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Trend Watch 2009

Jan 15, 2009 8:00 AM, By Linda Seid Frembes

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Photo courtesy of Parkway Electric & Communications

Parkway Electric & Communications in Holland, Mich., has seen lower revenues but higher profit percentages this year. Photo courtesy of Parkway Electric & Communications.

Is there a hot technology?

“I’m not sure if there is a new hot technology for 2009. The pressure of the down market has put the must-have technology on the back burner,” Banbury says. “I don’t see any new widget to sell, but we will perhaps see improvements to the technology or current technology sold at new price points.”

Banbury, whose firm is a member of the USAV buying group, notes that digital signage is still a hot-button technology but USAV member companies have seen only a few companies nationally that have done large-scale installations of it. “Digital signage is still a slow habit to adopt,” he says, “It was thought that retail chains would quickly embrace it, but the retailers haven’t done well lately.”

Collins says that there is interest in tools such as Crestron RoomView. “Basically anything that deals with saving energy,” he says. “The trend is that AV technology will pioneer how corporate clients can save money by improving energy management.”

Zandstra expects that sales of videoconferencing and telepresence technology will remain stable or even grow due to the continued need for travel and meetings. “Several factors impact this technology trend. First, the younger generation is more comfortable with the technology and, second, the technology is vastly improved,” he says. “Human contact is still desired, in some form or fashion, despite cuts in travel budgets.”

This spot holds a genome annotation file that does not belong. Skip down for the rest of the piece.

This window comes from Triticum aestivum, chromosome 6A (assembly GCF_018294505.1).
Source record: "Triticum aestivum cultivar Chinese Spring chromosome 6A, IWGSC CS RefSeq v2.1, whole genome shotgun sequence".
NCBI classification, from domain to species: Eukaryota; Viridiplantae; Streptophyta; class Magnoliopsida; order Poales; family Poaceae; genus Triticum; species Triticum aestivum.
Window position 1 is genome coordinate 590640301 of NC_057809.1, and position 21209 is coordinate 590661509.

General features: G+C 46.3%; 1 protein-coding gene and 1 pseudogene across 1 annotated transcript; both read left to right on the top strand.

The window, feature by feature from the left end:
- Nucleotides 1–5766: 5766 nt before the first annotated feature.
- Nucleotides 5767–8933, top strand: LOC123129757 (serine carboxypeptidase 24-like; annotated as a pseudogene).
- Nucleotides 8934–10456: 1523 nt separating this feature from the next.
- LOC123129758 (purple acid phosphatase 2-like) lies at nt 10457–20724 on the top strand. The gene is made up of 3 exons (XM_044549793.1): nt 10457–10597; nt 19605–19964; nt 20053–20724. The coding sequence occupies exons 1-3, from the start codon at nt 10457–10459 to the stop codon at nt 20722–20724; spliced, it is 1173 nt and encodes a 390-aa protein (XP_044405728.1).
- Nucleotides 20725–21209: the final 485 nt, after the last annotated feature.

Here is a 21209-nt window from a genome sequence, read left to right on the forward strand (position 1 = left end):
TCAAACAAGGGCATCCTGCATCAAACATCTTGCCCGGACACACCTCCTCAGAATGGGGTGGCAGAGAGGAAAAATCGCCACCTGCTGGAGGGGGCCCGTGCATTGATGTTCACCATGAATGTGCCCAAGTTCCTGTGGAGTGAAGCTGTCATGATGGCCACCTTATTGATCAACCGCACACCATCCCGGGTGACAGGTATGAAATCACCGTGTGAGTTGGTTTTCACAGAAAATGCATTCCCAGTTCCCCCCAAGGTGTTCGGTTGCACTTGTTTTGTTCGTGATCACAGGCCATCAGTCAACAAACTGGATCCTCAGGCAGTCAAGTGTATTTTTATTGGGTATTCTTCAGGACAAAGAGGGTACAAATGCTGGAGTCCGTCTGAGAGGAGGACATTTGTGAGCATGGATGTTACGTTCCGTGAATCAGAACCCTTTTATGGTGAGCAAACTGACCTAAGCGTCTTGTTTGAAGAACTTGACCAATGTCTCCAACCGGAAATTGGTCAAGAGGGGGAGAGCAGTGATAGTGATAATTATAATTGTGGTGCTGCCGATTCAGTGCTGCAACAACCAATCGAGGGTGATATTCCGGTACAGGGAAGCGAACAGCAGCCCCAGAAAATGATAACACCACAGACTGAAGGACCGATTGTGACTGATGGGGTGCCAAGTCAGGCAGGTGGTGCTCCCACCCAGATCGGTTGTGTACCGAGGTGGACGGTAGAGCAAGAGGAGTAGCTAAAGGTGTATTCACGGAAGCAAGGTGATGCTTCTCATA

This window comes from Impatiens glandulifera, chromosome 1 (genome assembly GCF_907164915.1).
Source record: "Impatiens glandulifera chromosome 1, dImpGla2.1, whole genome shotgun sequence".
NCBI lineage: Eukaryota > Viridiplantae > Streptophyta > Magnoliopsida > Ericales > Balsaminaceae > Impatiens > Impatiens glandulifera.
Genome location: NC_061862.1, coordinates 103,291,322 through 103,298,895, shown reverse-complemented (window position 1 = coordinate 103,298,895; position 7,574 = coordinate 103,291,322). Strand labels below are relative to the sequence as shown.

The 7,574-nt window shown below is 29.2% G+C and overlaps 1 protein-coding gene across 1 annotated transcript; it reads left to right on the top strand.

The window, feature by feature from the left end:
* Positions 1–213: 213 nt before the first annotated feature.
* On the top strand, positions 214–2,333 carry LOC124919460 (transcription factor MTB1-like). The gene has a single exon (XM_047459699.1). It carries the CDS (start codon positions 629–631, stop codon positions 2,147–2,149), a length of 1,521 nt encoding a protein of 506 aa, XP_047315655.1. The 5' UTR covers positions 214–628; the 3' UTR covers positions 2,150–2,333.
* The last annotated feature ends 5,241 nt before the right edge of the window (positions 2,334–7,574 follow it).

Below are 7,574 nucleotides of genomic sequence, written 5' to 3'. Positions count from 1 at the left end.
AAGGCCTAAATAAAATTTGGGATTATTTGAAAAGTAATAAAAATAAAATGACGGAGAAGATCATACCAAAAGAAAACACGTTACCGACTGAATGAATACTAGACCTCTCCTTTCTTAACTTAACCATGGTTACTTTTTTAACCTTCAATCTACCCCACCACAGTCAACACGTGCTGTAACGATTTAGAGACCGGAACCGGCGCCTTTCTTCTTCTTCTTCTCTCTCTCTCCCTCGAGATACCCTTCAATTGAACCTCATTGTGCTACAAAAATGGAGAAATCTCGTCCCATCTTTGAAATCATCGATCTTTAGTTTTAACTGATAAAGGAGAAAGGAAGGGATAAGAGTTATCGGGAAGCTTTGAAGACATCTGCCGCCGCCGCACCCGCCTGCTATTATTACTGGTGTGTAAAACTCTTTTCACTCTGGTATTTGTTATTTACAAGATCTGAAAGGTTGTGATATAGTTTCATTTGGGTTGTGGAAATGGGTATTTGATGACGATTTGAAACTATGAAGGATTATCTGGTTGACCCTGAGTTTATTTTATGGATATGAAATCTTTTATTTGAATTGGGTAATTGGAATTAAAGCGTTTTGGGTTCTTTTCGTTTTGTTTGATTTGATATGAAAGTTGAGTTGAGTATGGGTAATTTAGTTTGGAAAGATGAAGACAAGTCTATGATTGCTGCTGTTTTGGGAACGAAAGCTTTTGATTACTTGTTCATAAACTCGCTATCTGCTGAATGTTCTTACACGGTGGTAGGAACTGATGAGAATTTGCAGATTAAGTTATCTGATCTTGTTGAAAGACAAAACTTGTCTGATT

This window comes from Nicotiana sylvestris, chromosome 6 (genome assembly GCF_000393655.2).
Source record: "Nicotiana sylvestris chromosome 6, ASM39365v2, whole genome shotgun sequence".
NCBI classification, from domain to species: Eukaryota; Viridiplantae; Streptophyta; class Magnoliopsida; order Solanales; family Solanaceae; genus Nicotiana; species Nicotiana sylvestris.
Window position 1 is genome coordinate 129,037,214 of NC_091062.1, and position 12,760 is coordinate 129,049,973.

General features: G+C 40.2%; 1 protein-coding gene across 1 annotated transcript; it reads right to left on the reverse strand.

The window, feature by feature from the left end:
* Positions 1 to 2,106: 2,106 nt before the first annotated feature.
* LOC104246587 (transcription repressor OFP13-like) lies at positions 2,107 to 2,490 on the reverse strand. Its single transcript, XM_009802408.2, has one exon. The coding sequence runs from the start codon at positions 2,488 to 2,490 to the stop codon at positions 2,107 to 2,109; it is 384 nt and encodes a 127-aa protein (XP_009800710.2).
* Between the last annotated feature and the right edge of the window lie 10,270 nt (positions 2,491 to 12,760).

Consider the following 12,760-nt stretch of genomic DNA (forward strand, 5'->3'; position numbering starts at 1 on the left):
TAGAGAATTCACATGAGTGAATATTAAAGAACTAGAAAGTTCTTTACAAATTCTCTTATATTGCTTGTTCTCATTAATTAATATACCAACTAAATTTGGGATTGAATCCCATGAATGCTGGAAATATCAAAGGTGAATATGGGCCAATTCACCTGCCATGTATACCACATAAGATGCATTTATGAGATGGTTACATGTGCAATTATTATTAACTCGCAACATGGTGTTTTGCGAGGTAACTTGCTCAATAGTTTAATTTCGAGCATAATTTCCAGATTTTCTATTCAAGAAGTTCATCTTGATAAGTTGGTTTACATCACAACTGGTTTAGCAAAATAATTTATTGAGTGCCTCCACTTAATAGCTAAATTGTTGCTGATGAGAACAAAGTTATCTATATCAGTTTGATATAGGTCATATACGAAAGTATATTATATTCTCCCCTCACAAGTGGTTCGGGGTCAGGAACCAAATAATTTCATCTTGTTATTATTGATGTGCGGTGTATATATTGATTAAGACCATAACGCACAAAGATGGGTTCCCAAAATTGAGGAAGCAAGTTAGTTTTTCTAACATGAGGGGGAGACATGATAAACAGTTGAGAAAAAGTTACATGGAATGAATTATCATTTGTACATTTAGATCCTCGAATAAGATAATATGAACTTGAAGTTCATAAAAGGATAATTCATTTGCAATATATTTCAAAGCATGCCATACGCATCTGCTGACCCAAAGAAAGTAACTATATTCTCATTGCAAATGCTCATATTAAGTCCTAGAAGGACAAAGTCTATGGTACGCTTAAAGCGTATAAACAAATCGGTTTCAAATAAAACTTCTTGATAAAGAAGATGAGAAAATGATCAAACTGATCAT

Rodney Laney, vice president of display technology for AVI-SPL in Tampa, Fla., says that ultraportable projectors from manufacturers such as Optoma and 3M is the new and unique technology this year. “There is a wow factor to them. They are smaller and lighter than a cell phone, and perfect for presentations to very small groups,” he says. “For flatpanel displays, the trend is thinner, higher resolution, and higher refresh rates.”

Over the long term, Laney sees full-sized LED projectors as the next technology wave and thinks the corporate market will embrace them as soon as the lumens are within current standards. “LED will lead the way to green technology with 20,000 to 60,000 hour lamps and 50 percent less energy usage,” he says. “It is in the very early stages now, but we will see more of them in the next 18 to 24 months.”


So while integrators may be bracing for a spending slowdown, Zandstra remains upbeat. “There is always more hope for work. People are cutting budgets and staff but outsourcing to get things done,” he says. “It’s time to focus on current clients and realize that relationships matter.”

Banbury says that positive indicators for the AV market will come from architects and consultants. “The strength of our rebound depends on their new design work since AV trails them by about three months,” he says. “It’s time to work your existing client base and look at service contracts that may have gone by. Service and maintenance stands to do well in this economy.”

Collins agrees that it’s a good environment to do more for your customers. He adds, “There will be an increased dependence on service providers by corporate customers. Perhaps offer a free service check on their equipment and make sure that what they have is being maintained properly.”

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